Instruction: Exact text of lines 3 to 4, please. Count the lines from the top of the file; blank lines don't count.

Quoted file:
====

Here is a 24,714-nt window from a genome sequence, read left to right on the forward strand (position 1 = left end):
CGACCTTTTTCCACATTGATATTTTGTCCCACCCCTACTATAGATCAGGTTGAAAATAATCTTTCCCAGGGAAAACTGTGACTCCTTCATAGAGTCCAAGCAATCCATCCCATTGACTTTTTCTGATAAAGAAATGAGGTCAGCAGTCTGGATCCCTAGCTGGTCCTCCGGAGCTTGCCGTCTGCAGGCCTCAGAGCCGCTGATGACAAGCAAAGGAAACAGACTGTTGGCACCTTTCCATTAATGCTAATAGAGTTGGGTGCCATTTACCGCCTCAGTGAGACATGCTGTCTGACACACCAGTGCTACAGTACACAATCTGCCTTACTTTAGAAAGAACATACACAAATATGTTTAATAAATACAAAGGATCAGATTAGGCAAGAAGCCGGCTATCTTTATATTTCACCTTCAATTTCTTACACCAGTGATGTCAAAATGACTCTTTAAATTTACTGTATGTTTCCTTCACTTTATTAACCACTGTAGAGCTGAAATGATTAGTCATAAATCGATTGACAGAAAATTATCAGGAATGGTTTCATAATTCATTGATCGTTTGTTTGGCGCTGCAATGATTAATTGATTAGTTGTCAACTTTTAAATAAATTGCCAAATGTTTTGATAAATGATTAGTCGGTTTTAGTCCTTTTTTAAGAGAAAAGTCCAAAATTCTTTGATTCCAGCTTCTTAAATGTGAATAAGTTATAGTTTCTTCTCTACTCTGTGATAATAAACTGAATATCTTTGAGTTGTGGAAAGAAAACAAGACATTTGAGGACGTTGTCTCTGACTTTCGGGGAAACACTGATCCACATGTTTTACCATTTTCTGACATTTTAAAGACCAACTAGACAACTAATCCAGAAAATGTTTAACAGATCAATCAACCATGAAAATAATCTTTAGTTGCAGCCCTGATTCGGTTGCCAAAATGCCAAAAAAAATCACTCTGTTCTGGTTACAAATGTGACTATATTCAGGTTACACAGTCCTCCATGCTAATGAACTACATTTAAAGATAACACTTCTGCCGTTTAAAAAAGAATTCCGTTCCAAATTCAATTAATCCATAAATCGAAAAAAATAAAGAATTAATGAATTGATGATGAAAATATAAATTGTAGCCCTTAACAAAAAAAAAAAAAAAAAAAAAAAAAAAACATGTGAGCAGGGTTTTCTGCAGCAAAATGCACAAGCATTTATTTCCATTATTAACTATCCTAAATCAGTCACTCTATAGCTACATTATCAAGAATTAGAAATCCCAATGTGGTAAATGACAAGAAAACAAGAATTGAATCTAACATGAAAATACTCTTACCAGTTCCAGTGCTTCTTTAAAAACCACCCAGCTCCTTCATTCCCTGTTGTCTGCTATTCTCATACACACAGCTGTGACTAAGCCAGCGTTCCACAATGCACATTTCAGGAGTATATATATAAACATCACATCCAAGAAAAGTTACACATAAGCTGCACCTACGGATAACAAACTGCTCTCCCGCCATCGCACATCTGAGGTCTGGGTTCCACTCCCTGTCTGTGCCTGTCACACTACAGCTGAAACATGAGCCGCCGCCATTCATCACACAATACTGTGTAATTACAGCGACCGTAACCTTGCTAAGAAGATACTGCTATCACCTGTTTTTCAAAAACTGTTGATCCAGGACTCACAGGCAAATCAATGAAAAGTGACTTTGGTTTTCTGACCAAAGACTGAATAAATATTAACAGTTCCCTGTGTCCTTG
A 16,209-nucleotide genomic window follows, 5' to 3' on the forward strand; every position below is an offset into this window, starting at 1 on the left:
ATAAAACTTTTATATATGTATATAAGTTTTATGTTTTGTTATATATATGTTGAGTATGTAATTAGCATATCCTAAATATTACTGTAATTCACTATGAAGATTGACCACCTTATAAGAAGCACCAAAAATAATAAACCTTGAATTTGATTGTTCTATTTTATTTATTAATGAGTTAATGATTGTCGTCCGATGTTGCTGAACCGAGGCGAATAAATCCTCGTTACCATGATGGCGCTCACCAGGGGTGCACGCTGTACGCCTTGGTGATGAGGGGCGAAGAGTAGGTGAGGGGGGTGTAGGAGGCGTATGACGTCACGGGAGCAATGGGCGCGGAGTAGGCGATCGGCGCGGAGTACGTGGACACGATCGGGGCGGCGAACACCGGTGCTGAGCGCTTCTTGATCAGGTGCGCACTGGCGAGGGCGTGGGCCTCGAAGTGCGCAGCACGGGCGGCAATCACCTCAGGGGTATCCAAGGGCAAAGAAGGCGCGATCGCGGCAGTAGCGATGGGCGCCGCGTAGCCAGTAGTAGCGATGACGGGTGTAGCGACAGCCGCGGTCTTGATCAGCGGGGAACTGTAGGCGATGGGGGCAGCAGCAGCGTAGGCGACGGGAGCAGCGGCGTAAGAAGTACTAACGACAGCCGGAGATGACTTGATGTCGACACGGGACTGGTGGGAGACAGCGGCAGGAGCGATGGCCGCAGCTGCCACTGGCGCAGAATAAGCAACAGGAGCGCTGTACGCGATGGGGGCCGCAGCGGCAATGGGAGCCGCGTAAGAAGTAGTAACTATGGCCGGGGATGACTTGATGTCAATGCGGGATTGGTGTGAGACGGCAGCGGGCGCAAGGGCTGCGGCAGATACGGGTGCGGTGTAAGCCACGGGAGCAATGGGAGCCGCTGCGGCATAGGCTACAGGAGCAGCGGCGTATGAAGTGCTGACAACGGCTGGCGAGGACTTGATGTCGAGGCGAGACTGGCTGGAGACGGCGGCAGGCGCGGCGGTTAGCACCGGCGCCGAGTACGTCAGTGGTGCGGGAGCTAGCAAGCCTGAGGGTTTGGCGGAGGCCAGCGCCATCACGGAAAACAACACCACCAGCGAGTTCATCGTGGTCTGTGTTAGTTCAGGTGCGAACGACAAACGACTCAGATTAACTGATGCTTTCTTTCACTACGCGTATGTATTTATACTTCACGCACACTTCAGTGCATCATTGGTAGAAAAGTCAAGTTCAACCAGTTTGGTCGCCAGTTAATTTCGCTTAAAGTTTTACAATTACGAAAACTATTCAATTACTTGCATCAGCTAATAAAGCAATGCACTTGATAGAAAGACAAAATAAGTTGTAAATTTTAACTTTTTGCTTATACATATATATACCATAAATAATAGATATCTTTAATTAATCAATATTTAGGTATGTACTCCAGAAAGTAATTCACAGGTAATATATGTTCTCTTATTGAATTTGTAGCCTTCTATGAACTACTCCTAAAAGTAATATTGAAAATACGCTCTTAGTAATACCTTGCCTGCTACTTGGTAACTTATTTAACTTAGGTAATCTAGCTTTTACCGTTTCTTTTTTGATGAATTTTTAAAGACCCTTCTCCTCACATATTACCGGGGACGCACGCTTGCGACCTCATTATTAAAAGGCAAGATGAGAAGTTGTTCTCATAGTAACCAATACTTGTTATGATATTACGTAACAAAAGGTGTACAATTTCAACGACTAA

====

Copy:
A 16,209-nucleotide genomic window follows, 5' to 3' on the forward strand; every position below is an offset into this window, starting at 1 on the left:
ATAAAACTTTTATATATGTATATAAGTTTTATGTTTTGTTATATATATGTTGAGTATGTAATTAGCATATCCTAAATATTACTGTAATTCACTATGAAGATTGACCACCTTATAAGAAGCACCAAAAATAATAAACCTTGAATTTGATTGTTCTATTTTATTTATTAATGAGTTAATGATTGTCGTCCGATGTTGCTGAACCGAGGCGAATAAATCCTCGTTACCATGATGGCGCTCACCAGGGGTGCACGCTGTACGCCTTGGTGATGAGGGGCGAAGAGTAGGTGAGGGGGGTGTAGGAGGCGTATGACGTCACGGGAGCAATGGGCGCGGAGTAGGCGATCGGCGCGGAGTACGTGGACACGATCGGGGCGGCGAACACCGGTGCTGAGCGCTTCTTGATCAGGTGCGCACTGGCGAGGGCGTGGGCCTCGAAGTGCGCAGCACGGGCGGCAATCACCTCAGGGGTATCCAAGGGCAAAGAAGGCGCGATCGCGGCAGTAGCGATGGGCGCCGCGTAGCCAGTAGTAGCGATGACGGGTGTAGCGACAGCCGCGGTCTTGATCAGCGGGGAACTGTAGGCGATGGGGGCAGCAGCAGCGTAGGCGACGGGAGCAGCGGCGTAAGAAGTACTAACGACAGCCGGAGATGACTTGATGTCGACACGGGACTGGTGGGAGACAGCGGCAGGAGCGATGGCCGCAGCTGCCACTGGCGCAGAATAAGCAACAGGAGCGCTGTACGCGATGGGGGCCGCAGCGGCAATGGGAGCCGCGTAAGAAGTAGTAACTATGGCCGGGGATGACTTGATGTCAATGCGGGATTGGTGTGAGACGGCAGCGGGCGCAAGGGCTGCGGCAGATACGGGTGCGGTGTAAGCCACGGGAGCAATGGGAGCCGCTGCGGCATAGGCTACAGGAGCAGCGGCGTATGAAGTGCTGACAACGGCTGGCGAGGACTTGATGTCGAGGCGAGACTGGCTGGAGACGGCGGCAGGCGCGGCGGTTAGCACCGGCGCCGAGTACGTCAGTGGTGCGGGAGCTAGCAAGCCTGAGGGTTTGGCGGAGGCCAGCGCCATCACGGAAAACAACACCACCAGCGAGTTCATCGTGGTCTGTGTTAGTTCAGGTGCGAACGACAAACGACTCAGATTAACTGATGCTTTCTTTCACTACGCGTATGTATTTATACTTCACGCACACTTCAGTGCATCATTGGTAGAAAAGTCAAGTTCAACCAGTTTGGTCGCCAGTTAATTTCGCTTAAAGTTTTACAATTACGAAAACTATTCAATTACTTGCATCAGCTAATAAAGCAATGCACTTGATAGAAAGACAAAATAAGTTGTAAATTTTAACTTTTTGCTTATACATATATATACCATAAATAATAGATATCTTTAATTAATCAATATTTAGGTATGTACTCCAGAAAGTAATTCACAGGTAATATATGTTCTCTTATTGAATTTGTAGCCTTCTATGAACTACTCCTAAAAGTAATATTGAAAATACGCTCTTAGTAATACCTTGCCTGCTACTTGGTAACTTATTTAACTTAGGTAATCTAGCTTTTACCGTTTCTTTTTTGATGAATTTTTAAAGACCCTTCTCCTCACATATTACCGGGGACGCACGCTTGCGACCTCATTATTAAAAGGCAAGATGAGAAGTTGTTCTCATAGTAACCAATACTTGTTATGATATTACGTAACAAAAGGTGTACAATTTCAACGACTAA